The hard-won lessons from a fungal epidemic that has killed millions of frogs around the world might help save salamanders and newts from a new fungal threat, researchers said at a 11 February press briefing at the 2016 AAAS Annual Meeting.
More than 200 species of amphibians have become extinct or near extinct as a result of infection by the fungus Batrachochytrium dendrobatidis or Bd, making it one of the most devastating wildlife diseases ever recorded.
It took years for scientists to connect Bd to frog extinctions, but when a new fungus called Batrachochytrium salamandrivorans or Bsal began infecting salamanders in the Netherlands in 2013, researchers identified it as a lethal threat within 10 months. Amphibian researchers, concerned that Bsal could invade North America next, helped to convince the U.S. Fish and Wildlife Service to ban the importation and interstate transport of 201 salamander species in the United States. The ban, mostly aimed at salamanders imported as part of the pet trade, went into effect in January.
The ban was critically important to scientists like Vance Vredenburg, a San Francisco State University amphibian biologist who advocated for the move in a 2015 Science paper. In his own research on Bd frog extinctions in California, "I saw tens of thousands of animals die right in front of my eyes in the most pristine environment you can imagine," he said. "We've come a long way in the last 20 years, and now we're trying to apply the lessons learned from Bd to Bsal."
Karen Lips (l), Ana Longo, Patricia Burrowes and Vance Vredenburg speak at the 2016 AAAS Annual Meeting. | Boston Atlantic Photography
Those lessons include learning more about the genetic makeup of Bd, how and when the fungus spread to infect amphibians on every continent except Antarctica, and how the amphibians fight back against the fungus.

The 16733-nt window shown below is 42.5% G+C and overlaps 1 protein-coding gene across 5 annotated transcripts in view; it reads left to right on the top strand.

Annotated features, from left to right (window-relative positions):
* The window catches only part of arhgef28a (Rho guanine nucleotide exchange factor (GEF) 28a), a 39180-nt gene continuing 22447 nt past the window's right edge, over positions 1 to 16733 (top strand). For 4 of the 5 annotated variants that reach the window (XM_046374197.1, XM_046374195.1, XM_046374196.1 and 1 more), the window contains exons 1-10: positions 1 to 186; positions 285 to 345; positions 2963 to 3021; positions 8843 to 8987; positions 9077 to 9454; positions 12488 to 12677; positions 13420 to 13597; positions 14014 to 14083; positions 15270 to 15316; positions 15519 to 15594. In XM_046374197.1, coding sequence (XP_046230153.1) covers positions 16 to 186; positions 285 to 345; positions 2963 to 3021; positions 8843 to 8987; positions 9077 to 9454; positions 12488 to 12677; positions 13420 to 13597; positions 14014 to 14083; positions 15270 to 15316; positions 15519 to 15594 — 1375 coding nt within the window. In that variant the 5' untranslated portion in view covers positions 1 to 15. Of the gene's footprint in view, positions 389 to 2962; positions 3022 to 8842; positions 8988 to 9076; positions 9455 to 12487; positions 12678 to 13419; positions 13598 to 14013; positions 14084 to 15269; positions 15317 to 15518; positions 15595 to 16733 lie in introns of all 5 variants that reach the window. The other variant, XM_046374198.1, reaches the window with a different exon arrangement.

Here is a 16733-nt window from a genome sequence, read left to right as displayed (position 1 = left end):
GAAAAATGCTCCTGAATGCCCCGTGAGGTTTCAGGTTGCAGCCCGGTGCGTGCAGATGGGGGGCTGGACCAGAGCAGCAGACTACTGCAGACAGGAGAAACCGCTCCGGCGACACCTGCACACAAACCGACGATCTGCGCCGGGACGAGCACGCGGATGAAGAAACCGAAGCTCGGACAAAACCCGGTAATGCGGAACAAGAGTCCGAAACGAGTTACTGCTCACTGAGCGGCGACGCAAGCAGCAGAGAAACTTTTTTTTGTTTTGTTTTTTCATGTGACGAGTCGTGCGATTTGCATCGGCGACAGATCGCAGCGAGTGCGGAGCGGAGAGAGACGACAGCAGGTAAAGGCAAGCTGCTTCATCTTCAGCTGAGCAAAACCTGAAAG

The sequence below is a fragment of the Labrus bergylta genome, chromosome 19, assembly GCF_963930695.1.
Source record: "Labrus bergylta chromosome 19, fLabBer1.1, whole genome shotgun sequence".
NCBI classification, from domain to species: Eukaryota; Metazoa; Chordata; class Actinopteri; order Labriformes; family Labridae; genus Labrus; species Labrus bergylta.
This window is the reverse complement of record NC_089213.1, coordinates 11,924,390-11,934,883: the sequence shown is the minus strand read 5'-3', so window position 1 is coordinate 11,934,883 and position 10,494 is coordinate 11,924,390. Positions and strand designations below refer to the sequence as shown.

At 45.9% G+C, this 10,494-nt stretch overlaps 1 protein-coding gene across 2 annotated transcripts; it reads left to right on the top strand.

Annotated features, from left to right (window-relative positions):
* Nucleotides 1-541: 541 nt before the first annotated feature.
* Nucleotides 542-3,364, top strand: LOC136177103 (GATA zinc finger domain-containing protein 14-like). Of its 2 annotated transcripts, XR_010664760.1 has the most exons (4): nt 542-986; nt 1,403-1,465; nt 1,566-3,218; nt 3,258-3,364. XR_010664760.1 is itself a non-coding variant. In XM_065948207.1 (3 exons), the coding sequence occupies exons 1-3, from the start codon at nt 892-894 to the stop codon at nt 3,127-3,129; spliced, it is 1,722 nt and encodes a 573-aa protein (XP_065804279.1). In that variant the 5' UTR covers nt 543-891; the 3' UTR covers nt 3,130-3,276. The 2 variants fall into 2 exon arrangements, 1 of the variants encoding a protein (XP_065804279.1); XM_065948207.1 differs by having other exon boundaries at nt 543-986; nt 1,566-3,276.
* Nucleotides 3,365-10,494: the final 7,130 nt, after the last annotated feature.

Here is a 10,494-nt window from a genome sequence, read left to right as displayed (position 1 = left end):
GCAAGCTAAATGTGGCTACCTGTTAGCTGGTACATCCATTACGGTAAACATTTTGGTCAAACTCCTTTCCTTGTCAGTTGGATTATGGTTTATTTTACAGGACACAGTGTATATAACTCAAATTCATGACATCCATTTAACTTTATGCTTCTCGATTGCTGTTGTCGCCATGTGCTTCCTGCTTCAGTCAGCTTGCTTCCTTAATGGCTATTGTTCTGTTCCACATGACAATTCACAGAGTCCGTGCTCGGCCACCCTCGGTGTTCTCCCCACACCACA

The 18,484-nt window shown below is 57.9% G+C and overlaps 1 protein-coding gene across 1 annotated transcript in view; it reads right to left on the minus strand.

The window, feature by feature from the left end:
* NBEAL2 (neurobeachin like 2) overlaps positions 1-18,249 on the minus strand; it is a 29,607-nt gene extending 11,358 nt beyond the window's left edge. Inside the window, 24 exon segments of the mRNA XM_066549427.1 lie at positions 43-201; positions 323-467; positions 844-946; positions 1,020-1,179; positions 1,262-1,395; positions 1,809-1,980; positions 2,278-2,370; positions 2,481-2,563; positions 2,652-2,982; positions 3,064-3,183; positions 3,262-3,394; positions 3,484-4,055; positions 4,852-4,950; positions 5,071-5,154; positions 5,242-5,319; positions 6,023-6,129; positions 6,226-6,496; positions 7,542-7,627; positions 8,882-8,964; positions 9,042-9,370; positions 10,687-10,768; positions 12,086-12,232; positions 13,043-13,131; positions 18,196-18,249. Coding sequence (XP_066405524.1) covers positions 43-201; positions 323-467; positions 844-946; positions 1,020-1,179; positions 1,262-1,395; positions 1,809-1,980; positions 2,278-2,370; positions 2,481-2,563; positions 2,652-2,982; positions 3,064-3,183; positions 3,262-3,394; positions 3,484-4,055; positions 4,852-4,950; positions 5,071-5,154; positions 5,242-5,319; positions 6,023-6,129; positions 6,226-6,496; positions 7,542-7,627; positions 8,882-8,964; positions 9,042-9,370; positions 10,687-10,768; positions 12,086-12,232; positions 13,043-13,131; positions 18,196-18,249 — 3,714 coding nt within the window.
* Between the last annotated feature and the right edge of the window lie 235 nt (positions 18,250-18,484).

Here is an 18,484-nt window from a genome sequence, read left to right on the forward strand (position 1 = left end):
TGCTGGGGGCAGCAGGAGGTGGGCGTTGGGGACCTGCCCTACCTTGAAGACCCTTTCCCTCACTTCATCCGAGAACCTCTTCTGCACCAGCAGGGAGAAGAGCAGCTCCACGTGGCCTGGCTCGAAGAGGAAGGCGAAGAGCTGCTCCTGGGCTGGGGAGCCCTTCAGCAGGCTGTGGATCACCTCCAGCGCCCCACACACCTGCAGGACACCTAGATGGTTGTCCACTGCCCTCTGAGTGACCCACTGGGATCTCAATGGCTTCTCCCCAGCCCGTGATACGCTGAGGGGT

Karen Lips, a University of Maryland biologist who was one of the first to sound the alarm on frog die-offs in Panama and Costa Rica, said that researchers now know that Bd isn't a single fungus, but a suite of at least six distinct genetic variants "with different virulence for different amphibian species."
Lips and University of Maryland postdoctoral fellow Ana V. Longo said that global collaborations between amphibian researchers have been key to understanding Bd's diversity. These collaborations also showed that some frogs are more susceptible than others to Bd infection, in part because they mount different immune responses to the fungus. "We expect to find more of this same diversity in Bsal," Longo noted.
Dr. Joseph R. Mendelson of Zoo Atlanta displays a variety of amphibians.| Boston Atlantic Photography
Researchers including Patricia Burrowes of the University of Puerto Rico have studied the connection between environmental conditions and Bd virulence, concluding that climate factors can have a significant impact on frog infections. On a global scale, the fungus thrives in areas with low temperatures and high humidity. At a more local level, Burrowes says, the prevalence of Bd can be affected by how frog species migrate, and regional climate conditions such as drought could drive some frogs to clump together at a few humid spots and increase their risk of infection.
Lips said scientists have learned more about how the amphibian extinctions can have "big impacts on all parts of an ecosystem." In her Central American field sites, for example, she saw everything from changes in water quality to a surprising number of starving snakes when the frogs began to disappear. "We don't know yet if we can get these places back to their original state," she said.
The missing frogs have created cultural disruption as well, Burrowes said. In places like the Caribbean island of Dominica where the massive mountain chicken frog has nearly disappeared as a result of Bd infection, the islanders have lost a valued source of meat and a local festival thrown in honor of the amphibian.
[Credit for related teaser image: Boston Atlantic Photography]